“I realize that he was a great person”

“I realize this was a great person”


TAMPA | Respect and tributes have been showered on Guy Lafleur's family since his death on April 22nd. Tuesday evening, as part of the NHL trophy presentation banquet, Martin Lafleur was able to add another event to this long list.

The eldest son of the Blond Demon was invited to present the Ted Lindsay Trophy to Auston Matthews, voted the Bettman Tour's Most Valuable Player by his peers.

Last season, the Toronto Maple Leafs center impressed by scoring no less than 60 goals in 73 games.

“It's another great honor for our family. , commented Martin Lafleur, joined earlier in the day. The NHL could have done with a tribute video, but they decided to get us involved and we are grateful to my mother, my brother Mark and me. 

Three for the Demon blonde

During his brilliant 17-season career, Lafleur won this award, formerly called the Lester-B.-Pearson Trophy, three times. Three times in a row, from 1975-1976 to 1977-1978. 

For the son of the former number 10 of the Canadiens, the Nordiques and the New York Rangers, the fact that the organizers of the evening have asked him to present this award has a special cachet.

“This is the one the players vote for. It is they who determine which is the most useful among them. It means that the other players on the circuit had a huge respect for my father,” he said, explaining in the same breath that he was approached three weeks ago.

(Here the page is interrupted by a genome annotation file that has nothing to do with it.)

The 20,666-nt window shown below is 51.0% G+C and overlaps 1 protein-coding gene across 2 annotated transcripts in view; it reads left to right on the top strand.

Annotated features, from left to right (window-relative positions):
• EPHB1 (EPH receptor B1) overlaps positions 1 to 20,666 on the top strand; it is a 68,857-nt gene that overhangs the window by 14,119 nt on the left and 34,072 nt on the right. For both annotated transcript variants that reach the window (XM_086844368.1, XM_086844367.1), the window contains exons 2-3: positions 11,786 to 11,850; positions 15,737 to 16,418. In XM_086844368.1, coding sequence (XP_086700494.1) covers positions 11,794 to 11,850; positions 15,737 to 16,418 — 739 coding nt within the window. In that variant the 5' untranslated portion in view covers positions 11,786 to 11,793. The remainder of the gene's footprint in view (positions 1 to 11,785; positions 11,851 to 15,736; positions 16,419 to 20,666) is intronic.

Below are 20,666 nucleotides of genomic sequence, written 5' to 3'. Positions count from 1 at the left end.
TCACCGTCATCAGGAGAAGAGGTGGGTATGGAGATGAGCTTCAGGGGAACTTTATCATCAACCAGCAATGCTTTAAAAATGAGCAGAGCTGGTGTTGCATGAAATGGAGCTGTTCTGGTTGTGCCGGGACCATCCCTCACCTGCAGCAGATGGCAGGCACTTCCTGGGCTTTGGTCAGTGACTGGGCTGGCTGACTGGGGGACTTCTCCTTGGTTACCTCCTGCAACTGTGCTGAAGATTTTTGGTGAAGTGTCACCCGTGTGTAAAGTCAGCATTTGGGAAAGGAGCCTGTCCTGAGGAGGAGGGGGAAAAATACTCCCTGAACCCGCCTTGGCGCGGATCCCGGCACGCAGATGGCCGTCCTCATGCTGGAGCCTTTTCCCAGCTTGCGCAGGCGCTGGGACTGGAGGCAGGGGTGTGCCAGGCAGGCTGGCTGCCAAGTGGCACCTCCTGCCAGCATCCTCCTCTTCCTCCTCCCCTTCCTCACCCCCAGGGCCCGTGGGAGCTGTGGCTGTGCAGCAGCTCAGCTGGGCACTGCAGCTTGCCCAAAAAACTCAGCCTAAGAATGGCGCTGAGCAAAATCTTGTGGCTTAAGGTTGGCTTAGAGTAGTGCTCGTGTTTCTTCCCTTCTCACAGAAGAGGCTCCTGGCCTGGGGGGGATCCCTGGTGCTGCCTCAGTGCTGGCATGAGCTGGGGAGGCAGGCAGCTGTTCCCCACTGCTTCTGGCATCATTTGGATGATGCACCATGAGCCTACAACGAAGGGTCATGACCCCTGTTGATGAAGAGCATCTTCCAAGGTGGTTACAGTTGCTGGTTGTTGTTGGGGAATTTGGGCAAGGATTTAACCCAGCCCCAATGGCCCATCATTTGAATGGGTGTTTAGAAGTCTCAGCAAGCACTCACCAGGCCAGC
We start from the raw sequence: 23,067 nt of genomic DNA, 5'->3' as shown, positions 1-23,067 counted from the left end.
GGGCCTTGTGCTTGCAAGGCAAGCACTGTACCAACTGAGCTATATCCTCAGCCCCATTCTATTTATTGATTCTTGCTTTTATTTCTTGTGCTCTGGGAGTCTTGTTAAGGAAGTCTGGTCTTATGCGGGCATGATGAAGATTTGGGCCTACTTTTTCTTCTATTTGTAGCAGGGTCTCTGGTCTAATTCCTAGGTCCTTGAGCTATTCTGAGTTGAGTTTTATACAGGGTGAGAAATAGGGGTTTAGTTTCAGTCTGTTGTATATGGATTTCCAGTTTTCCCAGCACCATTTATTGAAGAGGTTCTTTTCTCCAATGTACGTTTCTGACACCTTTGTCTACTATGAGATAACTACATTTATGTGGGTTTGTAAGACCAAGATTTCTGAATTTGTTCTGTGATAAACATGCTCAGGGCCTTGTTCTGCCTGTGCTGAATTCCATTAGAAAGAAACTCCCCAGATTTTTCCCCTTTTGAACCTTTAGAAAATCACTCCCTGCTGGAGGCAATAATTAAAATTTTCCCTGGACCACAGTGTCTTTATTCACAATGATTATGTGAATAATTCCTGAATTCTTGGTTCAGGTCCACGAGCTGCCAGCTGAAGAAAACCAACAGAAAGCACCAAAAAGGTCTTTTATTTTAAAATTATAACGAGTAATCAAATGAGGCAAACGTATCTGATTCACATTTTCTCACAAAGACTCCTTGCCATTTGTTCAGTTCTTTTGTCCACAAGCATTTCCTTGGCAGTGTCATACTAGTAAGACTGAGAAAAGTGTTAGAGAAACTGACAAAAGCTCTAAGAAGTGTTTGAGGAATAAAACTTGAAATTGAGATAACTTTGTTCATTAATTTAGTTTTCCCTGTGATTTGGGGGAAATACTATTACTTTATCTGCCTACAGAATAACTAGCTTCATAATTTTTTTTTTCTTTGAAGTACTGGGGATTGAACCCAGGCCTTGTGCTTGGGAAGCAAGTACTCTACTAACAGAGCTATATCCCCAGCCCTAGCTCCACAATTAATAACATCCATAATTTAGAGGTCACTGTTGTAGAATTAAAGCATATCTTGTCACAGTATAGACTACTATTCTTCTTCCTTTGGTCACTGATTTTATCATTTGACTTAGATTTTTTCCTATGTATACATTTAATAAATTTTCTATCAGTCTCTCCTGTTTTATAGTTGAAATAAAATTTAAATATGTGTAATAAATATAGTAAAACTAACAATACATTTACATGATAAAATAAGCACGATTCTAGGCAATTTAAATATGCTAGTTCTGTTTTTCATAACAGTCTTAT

A balm for the heart

Martin Lafleur has been busy since the death of his father. Since this morning, he has been back home to Niagara Falls where Guy Lafleur will receive, along with Kim St-Pierre and Lanny McDonald, the Order of Hockey in Canada at an event to be held today and tomorrow.

“How tall my father was, I got to know about that. I was brought up there. But what touches me the most is to see how much he marked people as a person, said Martin. The time he gave, the causes he supported, the events he attended, the autographs he signed. That's when I realized he was a great person.

“Good players, players who mark their era by what they do on the ice, there are has always had and will continue to have in all decades. It's seeing how much people appreciated him and loved the man he was that warms our hearts,” he added.

A great emptiness< /strong>

Testimonies of affection that warm the heart and help to soothe the mourning that is still heavy to bear.

« It's still a bit difficult because that his departure has created a great void. But we try to continue a little bit, in a way, his work.